CompSci 308
Spring 2024
Advanced Software Design and Implementation

Weekly Journal : Essays

There are few things wholly evil or wholly good. Almost everything is an inseparable compound of the two, so that our best judgment of the preponderance between them is continually demanded. — Abraham Lincoln

Submitting Your Work

Push a Markdown formatted plain text file, named, to the individual portfolio_NETID repository provided for you in the course's Gitlab group.


Ethical Essay

Ethical dilemmas are situations in which one must make a moral decision about what to do (e.g., right vs. right/wrong, good vs. good/bad, a moral judgment about a person/event/concept), but the right choice can be unclear or complicated because of the costs involved. Moreover, personal responses to ethical dilemmas may well be internalized (e.g., personal ethics code, moral training at home, religious beliefs, etc.), making it hard to articulate why you believe something is correct or not. Very unlike typical right or wrong problems given by algorithms in your CompSci classes!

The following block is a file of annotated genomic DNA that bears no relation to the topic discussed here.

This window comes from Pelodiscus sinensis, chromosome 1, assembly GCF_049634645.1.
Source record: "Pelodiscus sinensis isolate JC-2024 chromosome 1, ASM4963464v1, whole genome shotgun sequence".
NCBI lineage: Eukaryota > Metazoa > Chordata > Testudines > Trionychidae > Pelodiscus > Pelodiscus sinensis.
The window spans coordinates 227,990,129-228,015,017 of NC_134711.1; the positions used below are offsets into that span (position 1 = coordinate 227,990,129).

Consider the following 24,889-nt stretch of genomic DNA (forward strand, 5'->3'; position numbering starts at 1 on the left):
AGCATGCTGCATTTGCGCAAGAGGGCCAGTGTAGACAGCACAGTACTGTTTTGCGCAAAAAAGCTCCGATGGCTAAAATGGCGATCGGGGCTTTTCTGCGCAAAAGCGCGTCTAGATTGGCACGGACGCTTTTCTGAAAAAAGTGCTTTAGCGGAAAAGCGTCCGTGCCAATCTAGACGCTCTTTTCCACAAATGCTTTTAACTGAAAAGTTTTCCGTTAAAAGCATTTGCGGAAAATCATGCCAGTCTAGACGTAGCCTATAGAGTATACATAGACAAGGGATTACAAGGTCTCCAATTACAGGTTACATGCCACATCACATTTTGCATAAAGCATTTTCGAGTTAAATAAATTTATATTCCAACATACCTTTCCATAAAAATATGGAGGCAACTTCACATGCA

However, as technology, computers, algorithms, and software are embedded into more aspects of life, there seem to be more questions than answers. What is your view of ethics in CompSci?

After answering the questions above, read this article and respond to it from the perspective of what you can personally do to learn more about ethics in CompSci.

Learning from Failure Essay

Mistakes are inevitable, especially when attempting something you have never done before. However, especially in a school setting, they should not be painful experiences but, instead, opportunities for learning and improving. In fact, many experts suggest keeping a personal Failure Journal to help you see patterns in your mistakes. With every experience comes the choice to retreat or grow and change. Indeed, in this course, you will be judged less for your mistakes than how you respond to and improve from them.

Consider the following quotes about failure:

Choose one as a starting point to reflect on an unsuccessful academic experience and how you ultimately benefited from it (whether or not it seemed painful at the time).